• Option to have tea and pastries at Cafe Maure.
  • In the medina, stroll the labyrinth of souks and artisan shops. Visit Place Souk el-Ghezel, the Wool Market Square on Thurdsays to watch the carpet auction. Take note of the ornamental motifs and moldings arranged on the doors of the residential area. Walk the famous and lively Rue des Consuls where foreign consuls were once obliged to live. Browse shops selling clothes, shoes, food, and other crafts. Visit the old Jewish mellah.
  • Lunch on traditional Moroccan food in a restaurants in the medina, or in seaside Sale.
  • Spend the night at a 4 or 5 star hotel in Rabat.
  • Breakfast at your Hotel in Rabat. Take the road to Meknes. Arrive in Meknes. Lunch in Nouvelle Ville at a charming restaurant that offers Moroccan cuisine and a variety of local wines from the Meknes region.
  • After lunch, begin your visit at the 18th Century Palace built by Sultan Mohammed Ben Abdallah.
  • Then enter the medina at Bab El-Mansour. First, pass through the triumphal arch and enter Place El-Hedime, the Square of Ruins, which links the medina and the kasbah. The square is lined with modern residential buildings and a covered food souk.
  • Visit the Musée Dar Jamaï. The Jar Jamai museum shows modern Moroccan arts, woodwork, ceramics, carpets, costumes, jewelry, and metalwork. The sophisticated building was once a palace incorporating a mosque, menzah, courtyard, kitchen, and hammam.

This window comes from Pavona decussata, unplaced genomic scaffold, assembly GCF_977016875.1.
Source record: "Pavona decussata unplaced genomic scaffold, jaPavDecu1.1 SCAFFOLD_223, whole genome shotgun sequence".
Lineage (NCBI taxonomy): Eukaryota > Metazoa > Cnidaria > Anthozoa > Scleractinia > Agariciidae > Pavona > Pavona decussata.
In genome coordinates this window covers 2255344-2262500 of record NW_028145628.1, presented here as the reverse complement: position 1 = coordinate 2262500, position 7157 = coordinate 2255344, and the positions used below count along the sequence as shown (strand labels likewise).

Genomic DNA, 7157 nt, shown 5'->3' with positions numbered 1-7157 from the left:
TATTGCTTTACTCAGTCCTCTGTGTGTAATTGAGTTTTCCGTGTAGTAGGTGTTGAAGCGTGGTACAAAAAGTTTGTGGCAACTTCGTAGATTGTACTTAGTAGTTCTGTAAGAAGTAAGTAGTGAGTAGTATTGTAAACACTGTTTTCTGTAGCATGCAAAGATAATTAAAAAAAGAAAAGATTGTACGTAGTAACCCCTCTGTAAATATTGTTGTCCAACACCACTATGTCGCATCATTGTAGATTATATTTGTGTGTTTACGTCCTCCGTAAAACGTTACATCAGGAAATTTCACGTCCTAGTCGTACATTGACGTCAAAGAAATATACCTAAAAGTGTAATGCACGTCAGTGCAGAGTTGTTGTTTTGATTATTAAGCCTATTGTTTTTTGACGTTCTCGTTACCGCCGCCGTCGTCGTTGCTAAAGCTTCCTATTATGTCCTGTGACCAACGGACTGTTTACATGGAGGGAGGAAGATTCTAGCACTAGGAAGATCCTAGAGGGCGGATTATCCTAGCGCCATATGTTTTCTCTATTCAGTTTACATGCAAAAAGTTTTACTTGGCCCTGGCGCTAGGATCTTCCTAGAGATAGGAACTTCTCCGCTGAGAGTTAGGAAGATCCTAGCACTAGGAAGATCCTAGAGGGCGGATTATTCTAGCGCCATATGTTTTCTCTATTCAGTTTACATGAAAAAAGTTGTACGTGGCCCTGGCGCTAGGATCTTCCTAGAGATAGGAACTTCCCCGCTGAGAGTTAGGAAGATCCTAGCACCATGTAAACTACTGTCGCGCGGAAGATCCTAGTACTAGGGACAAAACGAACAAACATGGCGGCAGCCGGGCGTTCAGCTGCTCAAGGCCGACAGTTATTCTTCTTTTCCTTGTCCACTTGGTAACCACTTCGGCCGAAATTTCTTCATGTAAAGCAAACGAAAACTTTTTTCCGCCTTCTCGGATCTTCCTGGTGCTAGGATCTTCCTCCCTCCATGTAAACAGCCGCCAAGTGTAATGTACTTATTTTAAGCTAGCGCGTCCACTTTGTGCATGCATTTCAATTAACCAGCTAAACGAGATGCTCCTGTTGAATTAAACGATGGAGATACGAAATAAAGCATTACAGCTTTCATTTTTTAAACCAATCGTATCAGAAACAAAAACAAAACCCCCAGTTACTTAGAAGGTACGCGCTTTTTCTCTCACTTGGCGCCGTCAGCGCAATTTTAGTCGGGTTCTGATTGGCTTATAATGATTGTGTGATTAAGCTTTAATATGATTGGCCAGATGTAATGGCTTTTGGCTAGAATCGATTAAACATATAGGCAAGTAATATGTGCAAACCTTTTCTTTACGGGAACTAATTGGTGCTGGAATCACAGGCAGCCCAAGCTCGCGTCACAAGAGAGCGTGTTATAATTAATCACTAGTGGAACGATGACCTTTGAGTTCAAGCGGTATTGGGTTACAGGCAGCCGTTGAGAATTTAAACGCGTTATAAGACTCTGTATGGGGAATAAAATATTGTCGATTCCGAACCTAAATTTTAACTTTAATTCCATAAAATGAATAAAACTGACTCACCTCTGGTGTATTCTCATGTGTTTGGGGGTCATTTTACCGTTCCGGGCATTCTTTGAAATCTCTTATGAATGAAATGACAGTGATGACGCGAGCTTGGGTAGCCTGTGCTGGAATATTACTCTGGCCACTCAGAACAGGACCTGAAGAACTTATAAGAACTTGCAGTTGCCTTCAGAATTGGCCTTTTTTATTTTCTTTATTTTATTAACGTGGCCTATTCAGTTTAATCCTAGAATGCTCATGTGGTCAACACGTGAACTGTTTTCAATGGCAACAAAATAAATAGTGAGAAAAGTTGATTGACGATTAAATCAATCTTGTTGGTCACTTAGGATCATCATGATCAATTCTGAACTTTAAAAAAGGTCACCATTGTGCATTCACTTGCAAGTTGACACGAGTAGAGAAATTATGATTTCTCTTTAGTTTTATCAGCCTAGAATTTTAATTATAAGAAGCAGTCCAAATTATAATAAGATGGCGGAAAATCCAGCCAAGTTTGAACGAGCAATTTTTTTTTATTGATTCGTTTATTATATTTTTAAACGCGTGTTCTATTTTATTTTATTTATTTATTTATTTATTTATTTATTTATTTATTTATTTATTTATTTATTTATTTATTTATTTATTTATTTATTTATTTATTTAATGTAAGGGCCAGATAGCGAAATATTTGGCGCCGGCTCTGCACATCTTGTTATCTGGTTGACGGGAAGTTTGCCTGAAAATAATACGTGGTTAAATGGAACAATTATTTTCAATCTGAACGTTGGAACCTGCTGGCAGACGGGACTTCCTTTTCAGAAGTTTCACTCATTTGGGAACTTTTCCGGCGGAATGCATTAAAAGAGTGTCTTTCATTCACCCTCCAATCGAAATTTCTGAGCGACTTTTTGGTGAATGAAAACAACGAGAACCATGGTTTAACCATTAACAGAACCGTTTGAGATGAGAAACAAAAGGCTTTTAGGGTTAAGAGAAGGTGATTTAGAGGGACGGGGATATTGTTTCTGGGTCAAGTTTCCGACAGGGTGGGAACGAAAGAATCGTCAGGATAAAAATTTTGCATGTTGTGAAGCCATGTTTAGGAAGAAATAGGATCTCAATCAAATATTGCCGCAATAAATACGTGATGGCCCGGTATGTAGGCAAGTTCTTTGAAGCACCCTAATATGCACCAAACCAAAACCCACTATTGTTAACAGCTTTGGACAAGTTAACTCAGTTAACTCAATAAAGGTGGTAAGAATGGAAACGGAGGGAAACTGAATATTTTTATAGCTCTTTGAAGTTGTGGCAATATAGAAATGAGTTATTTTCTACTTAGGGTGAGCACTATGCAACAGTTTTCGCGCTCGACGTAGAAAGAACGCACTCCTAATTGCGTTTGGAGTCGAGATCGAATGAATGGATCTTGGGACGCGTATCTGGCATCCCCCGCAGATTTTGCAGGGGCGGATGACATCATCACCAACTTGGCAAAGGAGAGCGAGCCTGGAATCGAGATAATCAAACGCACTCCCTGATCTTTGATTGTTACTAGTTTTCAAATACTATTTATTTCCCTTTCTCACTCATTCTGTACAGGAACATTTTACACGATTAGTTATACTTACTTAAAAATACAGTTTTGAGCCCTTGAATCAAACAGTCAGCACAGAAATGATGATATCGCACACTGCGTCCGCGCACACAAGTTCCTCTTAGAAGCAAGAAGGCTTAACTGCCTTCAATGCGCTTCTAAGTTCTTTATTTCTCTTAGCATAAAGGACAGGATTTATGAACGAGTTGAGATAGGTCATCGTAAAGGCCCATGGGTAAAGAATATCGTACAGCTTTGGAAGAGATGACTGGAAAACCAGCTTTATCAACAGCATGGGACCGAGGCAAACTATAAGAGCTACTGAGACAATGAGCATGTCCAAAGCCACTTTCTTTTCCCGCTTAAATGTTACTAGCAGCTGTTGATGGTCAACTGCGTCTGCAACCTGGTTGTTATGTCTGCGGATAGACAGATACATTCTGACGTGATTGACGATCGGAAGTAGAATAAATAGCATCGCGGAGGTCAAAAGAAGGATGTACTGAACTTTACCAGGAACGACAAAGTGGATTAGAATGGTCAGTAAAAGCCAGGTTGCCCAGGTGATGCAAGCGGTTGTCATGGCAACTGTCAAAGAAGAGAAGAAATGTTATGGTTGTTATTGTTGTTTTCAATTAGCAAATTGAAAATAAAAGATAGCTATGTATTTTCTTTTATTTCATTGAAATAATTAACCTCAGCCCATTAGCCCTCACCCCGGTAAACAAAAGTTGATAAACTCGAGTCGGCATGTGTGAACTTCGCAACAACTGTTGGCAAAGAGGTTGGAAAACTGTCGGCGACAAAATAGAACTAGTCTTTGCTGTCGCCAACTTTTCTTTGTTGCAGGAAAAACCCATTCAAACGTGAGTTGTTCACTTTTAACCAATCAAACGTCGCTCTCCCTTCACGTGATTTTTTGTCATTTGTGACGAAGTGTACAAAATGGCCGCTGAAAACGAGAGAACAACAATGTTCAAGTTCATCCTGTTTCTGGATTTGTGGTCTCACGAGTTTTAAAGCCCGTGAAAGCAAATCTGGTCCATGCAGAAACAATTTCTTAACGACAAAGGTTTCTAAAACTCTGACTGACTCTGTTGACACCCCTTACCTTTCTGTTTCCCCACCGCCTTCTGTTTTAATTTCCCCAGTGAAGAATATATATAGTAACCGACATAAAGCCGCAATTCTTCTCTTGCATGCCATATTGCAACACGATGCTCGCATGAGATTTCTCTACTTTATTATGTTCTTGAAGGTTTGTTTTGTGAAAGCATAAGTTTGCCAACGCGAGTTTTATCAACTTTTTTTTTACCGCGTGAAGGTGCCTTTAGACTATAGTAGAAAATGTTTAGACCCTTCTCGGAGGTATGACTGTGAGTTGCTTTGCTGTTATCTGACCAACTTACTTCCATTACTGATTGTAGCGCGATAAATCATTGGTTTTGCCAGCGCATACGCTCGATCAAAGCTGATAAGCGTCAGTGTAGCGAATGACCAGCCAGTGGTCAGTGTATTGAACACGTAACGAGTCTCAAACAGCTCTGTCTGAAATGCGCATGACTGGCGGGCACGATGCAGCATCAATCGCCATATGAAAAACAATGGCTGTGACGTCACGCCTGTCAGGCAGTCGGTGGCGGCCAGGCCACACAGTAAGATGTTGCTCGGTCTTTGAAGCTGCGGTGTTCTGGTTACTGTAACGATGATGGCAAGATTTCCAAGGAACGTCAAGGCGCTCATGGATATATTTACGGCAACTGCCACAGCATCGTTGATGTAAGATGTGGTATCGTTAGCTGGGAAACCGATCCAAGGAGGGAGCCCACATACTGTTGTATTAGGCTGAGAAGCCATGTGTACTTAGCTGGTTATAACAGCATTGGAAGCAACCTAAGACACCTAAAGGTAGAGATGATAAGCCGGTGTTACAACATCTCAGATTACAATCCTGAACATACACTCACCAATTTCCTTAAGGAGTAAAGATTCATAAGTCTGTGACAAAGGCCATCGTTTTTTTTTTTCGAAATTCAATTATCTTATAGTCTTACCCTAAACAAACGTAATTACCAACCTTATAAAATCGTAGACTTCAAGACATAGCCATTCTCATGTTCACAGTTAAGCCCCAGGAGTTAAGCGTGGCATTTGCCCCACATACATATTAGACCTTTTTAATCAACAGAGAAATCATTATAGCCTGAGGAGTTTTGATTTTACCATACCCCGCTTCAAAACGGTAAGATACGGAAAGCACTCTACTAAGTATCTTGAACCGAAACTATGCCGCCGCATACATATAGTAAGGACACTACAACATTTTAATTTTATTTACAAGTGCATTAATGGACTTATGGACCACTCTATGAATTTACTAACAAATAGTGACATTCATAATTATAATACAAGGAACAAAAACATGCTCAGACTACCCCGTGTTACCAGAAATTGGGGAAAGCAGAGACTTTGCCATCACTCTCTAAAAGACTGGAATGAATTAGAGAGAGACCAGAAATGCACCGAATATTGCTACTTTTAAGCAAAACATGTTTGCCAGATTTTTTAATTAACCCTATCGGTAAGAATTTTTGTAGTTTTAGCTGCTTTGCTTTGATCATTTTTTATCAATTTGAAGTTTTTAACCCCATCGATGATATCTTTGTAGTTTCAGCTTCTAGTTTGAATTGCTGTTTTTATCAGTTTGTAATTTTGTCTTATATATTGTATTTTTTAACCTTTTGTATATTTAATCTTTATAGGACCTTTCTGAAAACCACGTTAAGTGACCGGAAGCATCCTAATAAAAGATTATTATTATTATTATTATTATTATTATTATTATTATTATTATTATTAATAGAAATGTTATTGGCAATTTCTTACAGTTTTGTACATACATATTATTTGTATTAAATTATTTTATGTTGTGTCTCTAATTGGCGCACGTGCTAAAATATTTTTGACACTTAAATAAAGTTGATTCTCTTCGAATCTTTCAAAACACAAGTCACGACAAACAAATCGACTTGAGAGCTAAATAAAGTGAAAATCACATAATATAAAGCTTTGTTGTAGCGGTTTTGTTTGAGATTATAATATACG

• The breathtaking archaeological site of Volubilis, also referred to as Oualili, was once a thriving town occupied by the Romans. Volubilis has been recognized as a UNESCO World Heritage site and gained international acclaim when Martin Scorsese made it a feature location for the film The Last Temptation of Christ. Discover the fascinating Roman ruins adorned with beautiful mosaics and colorful tiles depicting Roman mythology. The ruins are spread out across several acres and what remains visible is several fragments of wall, parts of massive columns, the capitol, the basilica, and a triumphal arch. The ruins reveal how the Roman Empire transformed the original Carthaginian settlement into a typical Roman city complete with mansions, a town center, a triumphal arch, and temples devoted to Roman gods.
  • Enjoy tea at the small café that sits just below the Volubilis ruins.
  • Take the road to Fes. Arrrive in the evening.
  • Dinner Recommendations: Your riad, Le Maison Bleue, Le Maison Blanche
  • Spend the night at a 4 or 5 Star charming riad or hotel in Fes.